The Scottish Historical Review, Volume 15

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Edinburgh University Press for the Scottish Historical Review Trust, 1918
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A new series of the Scottish antiquary established 1886.
 

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Page 298 - From councils senseless as intolerant Their warrant. Bodies fall by wild sword-law ; • But who would force the Soul, tilts with a straw Against a Champion cased in adamant.
Page 23 - At first in heart it liked me ill, When the King praised his clerkly skill. Thanks to St. Bothan, son of mine, Save Gawain, ne'er could pen a line.
Page 62 - Far, far aloof th' affrighted ravens sail ; The famish'd eagle screams, and passes by. Dear lost companions of my tuneful art, Dear as the light that visits these sad eyes, Dear as the ruddy drops that warm my heart, Ye died amidst your dying country's cries — No more I weep.
Page 63 - Oursells are neiper-like, I warran, For sense and smergh ; In kittle times when faes are yarring, We're no thought ergh.
Page 71 - I will not, I cannot enter into the merits of the cause, but I dare say the American Congress, in 1776, will be allowed to be as able and as enlightened as the English Convention .was in 1688 ; and that their posterity will celebrate the centenary of their deliverance from us, as duly and sincerely as we do ours from the oppressive measures of the wrong-headed house of Stewart.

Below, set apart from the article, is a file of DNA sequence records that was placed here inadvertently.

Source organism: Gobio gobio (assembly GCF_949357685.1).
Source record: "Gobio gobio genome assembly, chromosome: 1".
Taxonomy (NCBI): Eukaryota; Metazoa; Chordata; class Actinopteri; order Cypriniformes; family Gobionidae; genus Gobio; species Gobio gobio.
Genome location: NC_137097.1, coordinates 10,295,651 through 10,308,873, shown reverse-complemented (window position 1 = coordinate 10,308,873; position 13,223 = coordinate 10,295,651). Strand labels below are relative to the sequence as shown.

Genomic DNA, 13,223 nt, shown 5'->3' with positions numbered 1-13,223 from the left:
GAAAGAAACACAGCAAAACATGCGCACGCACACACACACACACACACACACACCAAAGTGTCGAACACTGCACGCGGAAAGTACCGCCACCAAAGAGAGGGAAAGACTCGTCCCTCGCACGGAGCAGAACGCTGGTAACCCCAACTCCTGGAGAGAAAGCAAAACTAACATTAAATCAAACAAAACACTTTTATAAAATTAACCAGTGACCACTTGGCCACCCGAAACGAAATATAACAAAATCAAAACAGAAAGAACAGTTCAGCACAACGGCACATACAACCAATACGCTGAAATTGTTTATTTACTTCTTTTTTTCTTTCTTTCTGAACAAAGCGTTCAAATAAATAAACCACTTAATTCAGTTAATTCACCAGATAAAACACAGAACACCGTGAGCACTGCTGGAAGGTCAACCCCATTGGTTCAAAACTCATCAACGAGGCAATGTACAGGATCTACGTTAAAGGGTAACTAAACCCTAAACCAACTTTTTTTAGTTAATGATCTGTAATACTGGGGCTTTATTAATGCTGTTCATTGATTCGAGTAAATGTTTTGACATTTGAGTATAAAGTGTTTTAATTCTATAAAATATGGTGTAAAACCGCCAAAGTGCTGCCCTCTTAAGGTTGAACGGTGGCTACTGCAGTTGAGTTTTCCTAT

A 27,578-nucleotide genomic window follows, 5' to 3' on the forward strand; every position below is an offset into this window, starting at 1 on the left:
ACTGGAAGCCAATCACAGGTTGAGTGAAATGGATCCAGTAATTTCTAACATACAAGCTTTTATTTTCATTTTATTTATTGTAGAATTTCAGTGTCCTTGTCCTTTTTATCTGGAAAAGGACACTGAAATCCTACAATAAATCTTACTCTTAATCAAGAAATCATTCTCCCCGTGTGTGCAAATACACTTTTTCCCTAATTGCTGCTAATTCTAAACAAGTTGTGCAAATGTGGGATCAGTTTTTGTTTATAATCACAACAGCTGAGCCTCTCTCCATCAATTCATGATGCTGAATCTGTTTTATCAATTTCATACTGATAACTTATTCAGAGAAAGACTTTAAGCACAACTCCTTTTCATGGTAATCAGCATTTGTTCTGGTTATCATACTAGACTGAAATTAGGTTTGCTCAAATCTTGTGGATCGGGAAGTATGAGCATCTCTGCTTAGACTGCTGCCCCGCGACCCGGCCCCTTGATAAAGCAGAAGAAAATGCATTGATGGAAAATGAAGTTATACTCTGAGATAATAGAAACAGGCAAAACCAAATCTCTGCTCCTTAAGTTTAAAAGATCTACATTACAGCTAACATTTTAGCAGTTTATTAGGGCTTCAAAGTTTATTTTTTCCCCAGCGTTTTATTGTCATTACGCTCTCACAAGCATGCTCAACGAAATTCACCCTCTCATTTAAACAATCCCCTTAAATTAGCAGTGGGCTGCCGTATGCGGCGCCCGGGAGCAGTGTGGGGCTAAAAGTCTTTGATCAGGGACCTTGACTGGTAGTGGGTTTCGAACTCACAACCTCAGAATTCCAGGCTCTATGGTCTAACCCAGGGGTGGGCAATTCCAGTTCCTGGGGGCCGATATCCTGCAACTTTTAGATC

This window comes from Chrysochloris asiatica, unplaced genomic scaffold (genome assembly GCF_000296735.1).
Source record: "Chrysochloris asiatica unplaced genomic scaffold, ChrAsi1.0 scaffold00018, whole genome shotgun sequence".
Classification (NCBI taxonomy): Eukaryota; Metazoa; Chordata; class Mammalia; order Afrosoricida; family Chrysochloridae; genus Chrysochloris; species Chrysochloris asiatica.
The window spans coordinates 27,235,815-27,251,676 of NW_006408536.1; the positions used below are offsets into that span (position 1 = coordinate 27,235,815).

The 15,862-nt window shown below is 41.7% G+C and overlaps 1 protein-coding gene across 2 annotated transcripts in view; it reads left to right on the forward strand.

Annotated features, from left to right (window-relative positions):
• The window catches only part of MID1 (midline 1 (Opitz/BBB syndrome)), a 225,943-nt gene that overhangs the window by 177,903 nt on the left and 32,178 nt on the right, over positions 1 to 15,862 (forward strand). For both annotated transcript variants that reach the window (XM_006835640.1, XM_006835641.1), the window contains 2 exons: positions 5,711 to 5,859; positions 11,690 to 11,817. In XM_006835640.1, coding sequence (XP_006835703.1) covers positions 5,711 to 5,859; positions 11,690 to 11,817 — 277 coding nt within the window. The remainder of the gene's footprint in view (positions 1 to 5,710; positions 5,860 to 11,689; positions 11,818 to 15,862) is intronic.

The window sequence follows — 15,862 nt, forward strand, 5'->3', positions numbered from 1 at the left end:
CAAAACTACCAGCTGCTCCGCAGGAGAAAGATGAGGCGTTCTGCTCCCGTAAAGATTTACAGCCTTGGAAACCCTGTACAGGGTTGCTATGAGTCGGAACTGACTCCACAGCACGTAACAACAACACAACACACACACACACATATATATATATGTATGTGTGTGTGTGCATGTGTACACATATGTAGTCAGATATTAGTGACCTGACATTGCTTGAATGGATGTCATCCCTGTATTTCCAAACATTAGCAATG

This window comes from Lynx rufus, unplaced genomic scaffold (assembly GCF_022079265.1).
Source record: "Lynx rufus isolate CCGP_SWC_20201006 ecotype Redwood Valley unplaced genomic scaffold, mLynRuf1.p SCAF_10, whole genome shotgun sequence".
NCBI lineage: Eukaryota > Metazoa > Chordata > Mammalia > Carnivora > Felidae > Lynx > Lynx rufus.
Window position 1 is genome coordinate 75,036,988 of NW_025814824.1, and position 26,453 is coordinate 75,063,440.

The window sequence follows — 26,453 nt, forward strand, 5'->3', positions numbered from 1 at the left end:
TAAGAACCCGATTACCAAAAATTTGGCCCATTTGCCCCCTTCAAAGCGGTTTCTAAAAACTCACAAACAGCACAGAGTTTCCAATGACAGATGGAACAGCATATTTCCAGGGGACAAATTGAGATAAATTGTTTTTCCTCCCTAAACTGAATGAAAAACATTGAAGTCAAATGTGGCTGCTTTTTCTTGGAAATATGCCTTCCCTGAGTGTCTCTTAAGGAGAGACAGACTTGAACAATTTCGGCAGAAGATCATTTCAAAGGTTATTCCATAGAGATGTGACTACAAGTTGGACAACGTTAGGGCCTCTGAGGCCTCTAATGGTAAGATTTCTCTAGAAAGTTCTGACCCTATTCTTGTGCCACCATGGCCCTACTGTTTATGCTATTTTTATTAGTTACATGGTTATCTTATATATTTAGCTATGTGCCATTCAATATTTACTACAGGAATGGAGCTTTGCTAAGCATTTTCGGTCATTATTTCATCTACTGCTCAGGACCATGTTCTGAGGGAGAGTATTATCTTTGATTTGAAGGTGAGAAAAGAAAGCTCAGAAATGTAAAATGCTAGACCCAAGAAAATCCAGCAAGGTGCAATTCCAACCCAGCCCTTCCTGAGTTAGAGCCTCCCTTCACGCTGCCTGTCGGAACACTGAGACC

Page 279 - The story ran that these wicked men used in their revels to play at the torments of hell, and to call each other by the names of devils and damned souls. The chief of this Tophet, a soldier of distinguished courage and professional skill, but rapacious and profane, of violent temper and of obdurate heart, has left a name which, wherever the Scottish race is settled on the face of the globe, is mentioned with a peculiar energy of hatred.
Page 345 - ... and which shall not exceed Two Sheets as aforesaid, or which shall be published for Sale at a less Price than Sixpence ;' Be it therefore enacted, That from and after Ten Days after the passing of this Act, the Printer or Publisher of any Pamphlet or other Paper for Sale, containing any Public News, Intelligence or Occurrences, or any Remarks or Observations thereon, or on any Matter in Church or State...
Page 28 - This that Knox did for his Nation, I say, we may really call a resurrection as from death. It was not a smooth business ; but it was welcome surely, and cheap at that price, had it been far rougher.
Page 321 - Bothwel1's hopes of succession ; the power of the witch organization, of which he was the Chief, was broken by the death of its leaders. He had made a strong bid for power, he failed, fled the country, and finally died in poverty at Naples. There George Sandys the traveller heard of him : ' Here a certaine Calabrian hearing that I was an English man, came to me, and would needs perswade me that I had insight in magicke: for that Earle Bothel was my countryman, who Hues at Naples, and is in those...
Page 19 - However, in the latter half of the fifteenth and the first half of the sixteenth century Spanish scholars who visited Italy brought back with them a certain interest in Greek authors.

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